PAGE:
The Black Guard (The Long War) by AJ Smith

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The Black Guard (The Long War) by AJ Smith

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Category: Fantasy
Rating: 4/5
Reviewer: Ani Johnson
Reviewed by Ani Johnson
Summary: This first-in-a-fantasy-saga-series swings from excellent to standard fantasy fare and back again. By the last page I felt as though I'd been round the block a bit but that doesn't stop me sitting on the edge of my seat till the sequel arrives.
Buy? Yes Borrow? Yes
Pages: 640 Date: August 2013
Publisher: Head of Zeus
ISBN: 978-1781855621

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Ro Canarn is falling to the brutal conquest of the Red Knights. Duke Hector, its ruler, is on the verge of death and his twin offspring Lady Bronwyn and Lord Bromvy are on the run, outcast. However this is merely a portent of greater troubles ahead. One of the evil Seven Sisters is seen accompanying the Red Knights so if there is a secret agenda it's not a good one. Meanwhile if Ro Canarn can fall, is anywhere safe anymore?

This is AJ Smith's first novel but no one can say he hasn't given it some thought. The British author and youth worker has planned, plotted and lived The Black Guard (the name by which the outcasts are known) and subsequent books in his Long War series for 12 years. The result is well packed with all but kitchen sinks.

How well packed is 'well packed'? There are over 80 characters listed in this volume alone, two different shades of monk, two feisty females, seven enchantresses, giant spiders, the undead, a few religions, three lands, the crusaderesque knights, the vikingesque warriors and a hero named Algenon Teardrop whose very name makes me giggle inappropriately. (Sorry Algenon - I'm sure you're tough really!) Add a nod or two to Tolkien and we have something that's mostly very good.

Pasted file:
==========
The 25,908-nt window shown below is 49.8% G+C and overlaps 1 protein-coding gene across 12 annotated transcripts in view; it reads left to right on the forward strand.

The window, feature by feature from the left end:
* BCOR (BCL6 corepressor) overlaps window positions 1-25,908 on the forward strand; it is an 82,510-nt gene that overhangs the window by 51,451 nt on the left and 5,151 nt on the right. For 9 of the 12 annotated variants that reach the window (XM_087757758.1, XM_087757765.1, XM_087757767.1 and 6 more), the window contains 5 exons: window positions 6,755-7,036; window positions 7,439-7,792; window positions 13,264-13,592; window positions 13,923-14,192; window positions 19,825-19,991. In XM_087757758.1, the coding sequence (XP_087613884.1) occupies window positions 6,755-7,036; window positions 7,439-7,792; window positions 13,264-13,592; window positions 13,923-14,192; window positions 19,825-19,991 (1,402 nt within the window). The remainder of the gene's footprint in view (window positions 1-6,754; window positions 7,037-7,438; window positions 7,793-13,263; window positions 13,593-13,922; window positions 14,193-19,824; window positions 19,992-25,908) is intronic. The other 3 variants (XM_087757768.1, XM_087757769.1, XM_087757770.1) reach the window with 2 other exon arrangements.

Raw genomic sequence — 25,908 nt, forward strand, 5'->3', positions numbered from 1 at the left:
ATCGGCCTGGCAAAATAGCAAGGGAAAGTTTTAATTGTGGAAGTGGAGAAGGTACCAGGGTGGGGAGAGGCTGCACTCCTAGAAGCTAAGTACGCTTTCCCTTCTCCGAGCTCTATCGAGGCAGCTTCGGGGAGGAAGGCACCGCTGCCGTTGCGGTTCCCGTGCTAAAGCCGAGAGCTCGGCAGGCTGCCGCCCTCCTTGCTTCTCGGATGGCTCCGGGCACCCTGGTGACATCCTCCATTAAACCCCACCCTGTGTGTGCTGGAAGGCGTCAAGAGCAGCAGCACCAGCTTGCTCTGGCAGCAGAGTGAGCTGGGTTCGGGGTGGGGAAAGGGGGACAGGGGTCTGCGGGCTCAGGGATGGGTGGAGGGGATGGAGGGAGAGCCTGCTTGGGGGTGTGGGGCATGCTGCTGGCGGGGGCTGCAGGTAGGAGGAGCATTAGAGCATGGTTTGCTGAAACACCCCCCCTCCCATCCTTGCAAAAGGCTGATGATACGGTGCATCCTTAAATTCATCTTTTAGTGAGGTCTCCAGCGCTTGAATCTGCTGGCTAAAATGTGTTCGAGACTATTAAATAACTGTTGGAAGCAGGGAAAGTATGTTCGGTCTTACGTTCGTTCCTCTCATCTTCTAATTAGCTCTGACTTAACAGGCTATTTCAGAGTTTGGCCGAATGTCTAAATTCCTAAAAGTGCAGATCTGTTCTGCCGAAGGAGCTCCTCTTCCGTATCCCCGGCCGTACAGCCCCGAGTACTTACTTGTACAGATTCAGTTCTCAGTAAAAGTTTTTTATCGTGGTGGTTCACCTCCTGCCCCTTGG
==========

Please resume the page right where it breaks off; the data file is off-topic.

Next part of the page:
Over the 640 pages I developed a reading strategy that seemed to work for me so I'll share it. Ignore the maps after a cursory glance (unless you're a cartophile) as the locations become immaterial. Also ignore the cast list at the back as it contains spoilers. The next tip is not to panic about remembering characters' names. If they're important enough you'll remember them; if you forget them then they're not important enough. By the end of the first eight chapters while the author does a Game of Thrones with a chapter per character you'll develop your favourites. I definitely did.

I love young Randall, the squire who kicks off the story by watching his has-been boss die. Little Hella, the Viking (ok, they aren't called Vikings but...) is lovely and I adore the wry clerics Tirian (the purple monk) and Utha (the black monk and, ironically, an albino). Yes, they're baddies in some ways but they have a great line in patter and I couldn't get enough of them.

We may groan a little about the enchantress meme being employed, but AJ uses the wicked ladies to such good effect, each having their own individual talent, I didn't mind a bit. I'm not the twins' greatest fan yet as they're a bit flat/central casting by comparison to most of the others but Lady Bron shows promise by the end of the book so they could be characters to watch.

At times the battles feel generic and almost interchangeable, contrasting with some wonderful episodic fights/interludes that stick in our minds. The top of my list for the latter is the exciting dungeon dust-up in which Randall graduates to fully-fledged hero.

There is definitely gore in the Brent Weeks/Luke Scull/Joe Abercrombie tradition. There's also swearing; yes, indeed, a considerable amount of swearing. AJ's mother and the undead don't like its frequency but I'll leave you to decide.

Our emphasis should be on The Black Guard being an introduction volume; traditionally hardly ever the greatest book of a series. For me, though, it contains enough promise and excitement to make me salivate (in a lady-like manner) at the thought of the next volume and, if I can say that after over 600 pages, it must be good.

I'd like to thank Head of Zeus for providing us with a copy for review.

Further Reading: 2013 continues to be a great year for debut fantasy writers. If this appeals and you'd like to catch up with other first-timers, we recommend The Grim Company by Luke Scull or Promise of Blood (Powder Mage Trilogy) by Brian McClellan.

A J Smith's The Long War Novels in Chronological Order

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Buy The Black Guard (The Long War) by AJ Smith at Amazon You can read more book reviews or buy The Black Guard (The Long War) by AJ Smith at


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